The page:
Pampa Daily News from Pampa, Texas on June 29, 1972 · Page 4
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Pampa Daily News from Pampa, Texas · Page 4

Pampa, Texas
Issue Date:
Thursday, June 29, 1972
Page 4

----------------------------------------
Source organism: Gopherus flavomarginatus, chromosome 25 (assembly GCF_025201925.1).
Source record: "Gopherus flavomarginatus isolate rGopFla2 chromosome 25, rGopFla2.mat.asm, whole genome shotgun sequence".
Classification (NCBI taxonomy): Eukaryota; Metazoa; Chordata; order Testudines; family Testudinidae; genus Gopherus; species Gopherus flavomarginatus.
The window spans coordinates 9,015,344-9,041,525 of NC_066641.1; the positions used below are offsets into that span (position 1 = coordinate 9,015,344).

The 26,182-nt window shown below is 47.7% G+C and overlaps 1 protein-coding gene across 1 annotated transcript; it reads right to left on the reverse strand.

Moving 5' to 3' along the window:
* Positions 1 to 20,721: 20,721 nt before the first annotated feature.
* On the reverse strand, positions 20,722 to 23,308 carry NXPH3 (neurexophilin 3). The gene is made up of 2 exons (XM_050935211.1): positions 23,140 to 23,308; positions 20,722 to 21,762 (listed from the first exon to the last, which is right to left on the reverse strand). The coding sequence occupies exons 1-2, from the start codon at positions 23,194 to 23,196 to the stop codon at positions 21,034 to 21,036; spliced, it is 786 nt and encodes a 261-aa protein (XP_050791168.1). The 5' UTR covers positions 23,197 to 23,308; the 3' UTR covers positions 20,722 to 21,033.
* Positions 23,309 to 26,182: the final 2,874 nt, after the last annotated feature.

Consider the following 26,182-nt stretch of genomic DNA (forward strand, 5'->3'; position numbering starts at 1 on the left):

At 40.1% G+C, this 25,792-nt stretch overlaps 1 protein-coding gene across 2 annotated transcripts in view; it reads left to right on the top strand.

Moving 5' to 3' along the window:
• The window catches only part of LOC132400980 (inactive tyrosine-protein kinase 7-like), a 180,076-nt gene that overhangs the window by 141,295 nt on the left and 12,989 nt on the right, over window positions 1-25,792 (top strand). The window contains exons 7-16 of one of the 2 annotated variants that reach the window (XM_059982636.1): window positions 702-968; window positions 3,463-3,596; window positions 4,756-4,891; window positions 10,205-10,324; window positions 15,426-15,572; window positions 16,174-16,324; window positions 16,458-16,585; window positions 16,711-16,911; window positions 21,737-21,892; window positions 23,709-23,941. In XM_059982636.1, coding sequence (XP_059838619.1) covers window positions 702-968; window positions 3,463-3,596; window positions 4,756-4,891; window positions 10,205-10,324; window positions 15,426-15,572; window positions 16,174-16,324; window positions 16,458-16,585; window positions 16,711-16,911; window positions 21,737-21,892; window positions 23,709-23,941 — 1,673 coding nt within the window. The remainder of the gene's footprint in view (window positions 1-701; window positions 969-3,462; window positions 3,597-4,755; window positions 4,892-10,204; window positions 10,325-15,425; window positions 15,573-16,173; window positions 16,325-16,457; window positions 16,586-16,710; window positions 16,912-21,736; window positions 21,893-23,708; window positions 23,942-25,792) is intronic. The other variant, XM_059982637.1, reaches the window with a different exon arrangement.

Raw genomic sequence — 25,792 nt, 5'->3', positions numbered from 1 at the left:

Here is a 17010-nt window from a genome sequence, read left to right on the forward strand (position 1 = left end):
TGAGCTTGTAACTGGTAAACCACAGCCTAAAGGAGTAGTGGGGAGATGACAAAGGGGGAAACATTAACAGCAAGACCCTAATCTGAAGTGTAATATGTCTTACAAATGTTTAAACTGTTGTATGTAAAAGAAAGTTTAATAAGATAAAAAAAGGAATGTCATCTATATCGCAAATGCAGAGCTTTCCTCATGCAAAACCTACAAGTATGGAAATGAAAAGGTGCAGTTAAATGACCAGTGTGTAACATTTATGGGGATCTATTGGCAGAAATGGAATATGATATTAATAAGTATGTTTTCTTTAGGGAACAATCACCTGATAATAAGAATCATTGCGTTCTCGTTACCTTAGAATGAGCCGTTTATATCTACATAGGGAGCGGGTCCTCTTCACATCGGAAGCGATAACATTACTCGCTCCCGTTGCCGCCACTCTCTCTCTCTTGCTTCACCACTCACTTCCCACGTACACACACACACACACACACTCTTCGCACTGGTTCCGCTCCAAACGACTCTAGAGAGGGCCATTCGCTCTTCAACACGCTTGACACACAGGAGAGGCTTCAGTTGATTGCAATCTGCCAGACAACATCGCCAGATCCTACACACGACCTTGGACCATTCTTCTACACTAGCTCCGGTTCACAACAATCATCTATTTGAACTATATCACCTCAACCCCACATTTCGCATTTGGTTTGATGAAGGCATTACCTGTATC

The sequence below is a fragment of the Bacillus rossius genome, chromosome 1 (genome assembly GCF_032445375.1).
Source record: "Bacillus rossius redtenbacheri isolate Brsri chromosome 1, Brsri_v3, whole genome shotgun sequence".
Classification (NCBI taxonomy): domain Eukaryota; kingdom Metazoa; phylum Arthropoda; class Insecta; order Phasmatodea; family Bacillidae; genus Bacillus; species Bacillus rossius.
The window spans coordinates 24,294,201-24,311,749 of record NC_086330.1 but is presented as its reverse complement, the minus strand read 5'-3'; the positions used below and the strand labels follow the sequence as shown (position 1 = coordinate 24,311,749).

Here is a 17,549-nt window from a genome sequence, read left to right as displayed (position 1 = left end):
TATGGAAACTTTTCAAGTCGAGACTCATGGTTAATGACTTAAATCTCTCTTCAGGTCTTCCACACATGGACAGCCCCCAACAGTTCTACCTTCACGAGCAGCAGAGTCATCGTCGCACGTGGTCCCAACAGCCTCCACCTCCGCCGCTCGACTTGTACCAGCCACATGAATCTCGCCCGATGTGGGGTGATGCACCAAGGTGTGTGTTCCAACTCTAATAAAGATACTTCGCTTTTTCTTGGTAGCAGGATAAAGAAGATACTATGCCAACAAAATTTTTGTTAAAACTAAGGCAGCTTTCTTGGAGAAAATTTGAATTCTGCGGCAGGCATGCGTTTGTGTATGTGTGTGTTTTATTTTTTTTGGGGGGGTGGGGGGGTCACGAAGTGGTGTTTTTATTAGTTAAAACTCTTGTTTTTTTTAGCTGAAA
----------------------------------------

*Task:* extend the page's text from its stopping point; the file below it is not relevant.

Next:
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PAMPA, MMPA ftAUT NtWS Mlh YEAR TEXAS «lh YEAR Thursday. Jun* M, II7J _ ^^ — • ,~ »-. Humphrey Says He Is Still The Man Best Able To Defeat Nixon » •/ •/ ......... ^.^^j ..,..,«_ A^_,. __~ tn^_*. ... *~i ~* MM MM«. MwftirMM nf Anuth Vietnam. «"""'»« 0 !*P'!. cini WASHINGTON (AP) - Sen Hubert H. Humphrey says his own mislake§ and a Hawed selection process have helped Sen. George McGovem become the (rontrunner for the Democratic presidential nomination. Humphrey said in an interview with the Associated Press that he still thinks he's the man best able to defeat President Nixon in November and said more Democrats support him than support McGovern. He said he would campaign for McGovern if the party nominates him, although he would like to see his rival change his views on defense, taxes and welfare. Excerpts from the interview: Q. Can you beat Richard Nixon in November? A. I believe that I am best capable of beating Mr. Nixon. In 1968, with almost insuperable odds against me, I came within a hair of defeating Mr. Nixon. t also believe I can best carry the campaign against Mr. Nixon. He is vulnerable primarily on the social and economic front. It is here that I have spent much of my political life. The highest unemployment in a decade, the highest inflation in two decades, the highest budget deficits in four decades, the highest balance of payments deficits in eight decades, and the highest interest rates in 100 years. These points have to be hammered home, and I can doit. I believe that 1 am the candidate that can build the coalition that will defeat Mr. Nixon. That coalition must consist of minorities, the black people, Mexican-American proud citizens, the working people of this country, the elderly people of America, as well as the young people. Q. Do you believe that Sen. McGovern or Sen. Muskie can beat Mr. Nixon? A. I think that a Democratic party that's united can mount a campaign that can defeat Mr. Nixon. I would say, however, that Sen. McGovern is vulnerable on some of the issues that he's raised and not fully clarified. Particularly the issue of his income redistribution plan, his tax program and his massive cuts in national defense. Sen. Muskie and myself are pretty much on the same wavelength Q. If you were the nominee, now would you prevent a walkout of sitout of the campaign by supporters of the oiher nominees? One of the advantages of this particular year for the Democratic nominee is that there is time to heal wounds. In 1MI our convention was over on the Nth day of August. We had no time to do the job of planning a campaign, raising the funds, healing the wounds, talking to the people who had been in controversy and competition. In 1972 the convention will be over in mid-July. There will be lots of time to talk to governors, state chairmen, delegates, factions, to work with the political leadership old and new, to put the party back together. But I would hope that we would be able not to have a CAPRI Open 7:00- Show 7:30 t 9:35 Ad 1.25 Ch. 50 TOGETHER.. •Mhey risked everything for a no'count hound! 66i 8/81 Top o' Texas 5RIVE-IN Oponl:30.Ad 1.25 Show At Dusk walkout. I don't want any of the Humphrey delegates to walk out. Q. What can you do to rally young people behind you if you're the nominee? A. I don't believe any of these people want Richard Nixon in the White House for four more years. I will go to the young people, or anybody else, to point out a record of performance over the years, in the field of civil rights and health legislation, care of the elderly, of the children, deep dedication to public service and the public interest, and ask them to look at that record. I will also appeal to their sense of the future. I believe that I have outlined in this campaign more programs and policies for the future than any candidate. Q. Is it possible to stop McGovern from getting the nomination, and if so, how? A. I realise that my task is much more difficult, because I do not have that number of votes, of delegate votes. But his is likewise difficult. I think we have to keep in mind how these votes were accumulated. For' example, in the New York primary where Sen. McGovern received a very large number of delegates, about 12 per cent of the eligible Democratic electorate participated. Q. But there was no opposition. A. Now I believe it's fair to say that our selection process itself is found wanting. And not only for Sen. McGovern, but the rest of us. Q. The thrust of your remark seems to be the large number of delegates Sen. McGovern has pledged to him ooetn't represent his true support in the Democratic party. Is that true? A. To put H m the affirmative, I believe that I have a broaderbaseof support Q. You mentioned some flaw in the selection process. Is it in the process or in the way that you and Sen. Muskie and other opponents of Sen. McGovern have used the process? In other words, have you made mistakes that, had you not made them, might have made a difference? A. Oh, yes. I'm sure of that. I commend Sen. McGovem's organization and the enthusiasm of his people. I think it's well known that it's very difficult to get people out to precinct caucuses and into primary elections. Q. How would you end the Vietnam war and get our prisoners back? A. The procedure is to set a date and announce that date to Hanoi, as to the time of withdrawal of all American forces, provided that within that frame of time that North Vietnam release our prisoners of war and identify the missing in action. I would seek international supervision. I would also seek a cease-fire, but I would not condition our withdrawal on a cease-fire. Q. So actually there's no substantial difference between your position and the President's? A. And the latest position of the President. Prior to that the President had conditioned the withdrawal of forces from Vietnam on the basis that there would be no take-over of the vernment of South Vietnam Q. Barlier yjMoutlimdan in- drclment of President Niton's haiMHint of the economy. But there are some good signs, too. The economy ii expanding, millions of new jobs have been created, inflation is down to roughly half Its peak, an inflation that started when you were vice president, What would you do that Nixon hasn't done to improve the economy. A. Well, of course, the population of the country grows. You've got to create jobs. The point is that the number of jobs that were eliminated under the Nixon tight-money, high-interest-rate policy of the first couple of years of his administration. Trouble is, inflation hasn't been curbed. The wholesale price index went up three- tMs It* month art afl the projection! at* that food prim are gemg up- again., ";,•„:• $: I do Hot consider the eaminnH'* tration's price control progrti** effective. Much talk, no action ' Q. How would you improve It?' A.By enforcement,with severe penalties for violations, i Q. Would you retain the- present form of controls? A. t think for the immediate period of time, until you get inflation pretty much under control, you ought to continue what you have, with enforcement.; But as you taper off into what you call Phase), I would then go only to the large industries and; into the areas of big capital and large work forces. Copper is the oldest metal known to man. MLHOLUMAN nmnuCROINlEY UVrWRES MGOOFIEY Mm f-Mftt I Owta 8 *«. 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